October 01, 2007
When You Push the Operating System Limits....

Nice post by Raymond Chen about pushing operating system limits, in saying that if you're pushing the OS limits, nesting things 255 levels deep, or adding more than 65k objects on a form, you're probably needing a bit of redesign. Definitely a good point, though he does not that that is a big 'probably' as I'm sure there are cases where programmers are needlessly hindered by random OS limits.

Case in point, a story from back in the day.

When I first embarked into the IT world I was doing tech support for the Real Estate board, and eventually a bit of programming. This programming was done in a basic-type language whose name I don't remember, and it was used to do screen scraping and data manipulation from a dial up program (ie: call in, do a search, get the results, format them, output to a file for upload to a different system).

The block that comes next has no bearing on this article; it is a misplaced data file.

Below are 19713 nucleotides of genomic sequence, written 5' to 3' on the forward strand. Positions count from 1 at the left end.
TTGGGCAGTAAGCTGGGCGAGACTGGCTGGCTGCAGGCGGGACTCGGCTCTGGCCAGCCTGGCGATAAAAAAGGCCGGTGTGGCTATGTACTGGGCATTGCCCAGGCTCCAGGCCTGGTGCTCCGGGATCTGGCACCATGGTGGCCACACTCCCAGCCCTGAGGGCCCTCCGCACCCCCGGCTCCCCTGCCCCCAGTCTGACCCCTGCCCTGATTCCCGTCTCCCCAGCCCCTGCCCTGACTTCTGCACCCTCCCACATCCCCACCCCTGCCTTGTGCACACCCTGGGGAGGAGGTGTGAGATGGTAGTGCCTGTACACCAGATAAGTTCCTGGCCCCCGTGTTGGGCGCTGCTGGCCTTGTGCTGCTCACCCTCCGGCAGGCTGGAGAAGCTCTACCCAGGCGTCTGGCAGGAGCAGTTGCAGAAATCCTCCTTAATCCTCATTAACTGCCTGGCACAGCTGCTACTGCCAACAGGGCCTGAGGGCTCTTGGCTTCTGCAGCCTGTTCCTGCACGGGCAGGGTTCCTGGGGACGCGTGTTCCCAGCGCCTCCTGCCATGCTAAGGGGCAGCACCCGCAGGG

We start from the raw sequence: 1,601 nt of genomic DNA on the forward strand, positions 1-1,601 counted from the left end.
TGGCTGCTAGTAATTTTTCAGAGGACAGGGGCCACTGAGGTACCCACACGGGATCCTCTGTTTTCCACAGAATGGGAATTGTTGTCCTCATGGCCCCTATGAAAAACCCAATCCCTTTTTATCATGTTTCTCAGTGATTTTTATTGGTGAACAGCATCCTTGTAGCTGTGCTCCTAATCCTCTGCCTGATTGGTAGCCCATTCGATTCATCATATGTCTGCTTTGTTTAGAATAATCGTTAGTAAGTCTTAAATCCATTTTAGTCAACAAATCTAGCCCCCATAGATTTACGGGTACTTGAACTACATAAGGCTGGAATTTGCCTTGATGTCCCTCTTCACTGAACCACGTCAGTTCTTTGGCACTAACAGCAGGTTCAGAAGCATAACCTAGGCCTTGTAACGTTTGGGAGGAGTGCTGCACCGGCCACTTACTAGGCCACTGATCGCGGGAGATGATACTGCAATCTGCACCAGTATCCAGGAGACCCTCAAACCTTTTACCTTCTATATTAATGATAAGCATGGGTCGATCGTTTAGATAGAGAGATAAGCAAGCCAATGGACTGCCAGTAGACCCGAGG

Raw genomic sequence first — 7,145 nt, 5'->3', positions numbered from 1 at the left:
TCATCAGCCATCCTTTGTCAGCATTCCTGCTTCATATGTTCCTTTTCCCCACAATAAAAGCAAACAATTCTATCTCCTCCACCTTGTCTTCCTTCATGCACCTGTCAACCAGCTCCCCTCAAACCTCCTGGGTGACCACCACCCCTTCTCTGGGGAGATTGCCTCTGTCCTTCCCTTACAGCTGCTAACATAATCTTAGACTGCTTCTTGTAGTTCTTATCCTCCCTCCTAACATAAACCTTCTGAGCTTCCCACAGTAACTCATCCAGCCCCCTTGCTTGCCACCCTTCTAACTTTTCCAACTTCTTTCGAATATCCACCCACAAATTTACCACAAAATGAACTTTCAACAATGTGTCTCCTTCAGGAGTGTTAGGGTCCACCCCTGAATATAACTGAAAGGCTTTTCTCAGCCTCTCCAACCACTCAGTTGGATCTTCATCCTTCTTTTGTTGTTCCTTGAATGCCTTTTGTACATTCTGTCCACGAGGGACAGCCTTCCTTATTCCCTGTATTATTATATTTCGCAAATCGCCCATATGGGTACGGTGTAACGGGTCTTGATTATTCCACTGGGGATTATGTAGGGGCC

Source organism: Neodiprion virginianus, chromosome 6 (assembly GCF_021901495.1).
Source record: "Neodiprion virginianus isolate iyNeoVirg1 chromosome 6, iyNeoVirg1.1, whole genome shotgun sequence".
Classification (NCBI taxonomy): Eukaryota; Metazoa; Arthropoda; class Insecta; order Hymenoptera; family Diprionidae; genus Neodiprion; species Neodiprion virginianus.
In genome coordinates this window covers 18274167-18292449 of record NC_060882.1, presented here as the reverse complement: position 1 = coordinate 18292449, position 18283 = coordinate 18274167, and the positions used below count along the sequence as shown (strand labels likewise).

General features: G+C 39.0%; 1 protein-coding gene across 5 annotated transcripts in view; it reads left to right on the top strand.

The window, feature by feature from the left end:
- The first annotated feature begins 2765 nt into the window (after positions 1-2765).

One day they wanted me to move from the text based language to a different system, again, similar but slightly different. Many times I really needed to compare code from one program and use it in another... a simple operation these days, and it's pretty common to compare two source files at a time. In this system, instead of a nice system where you could open the code in notepad (or edit at the time), it was:

  1. Binary format (no opening in edit)
  2. The editor couldn't open more than one source file at a time
  3. The program couldn't be open more than one time (to open multiple versions and therefor, multiple source files)
  4. IIRC there was something wonky with the cut and paste (no copying to a text file to compare later).

Honestly, it really felt like they were doing as much as possible to ensure that people didn't use the system for programming. As I recall, I didn't do much programming in that program/language.

Granted, that's not an OS limit, but a application limit :)

Posted by Arcterex at October 01, 2007 09:14 PM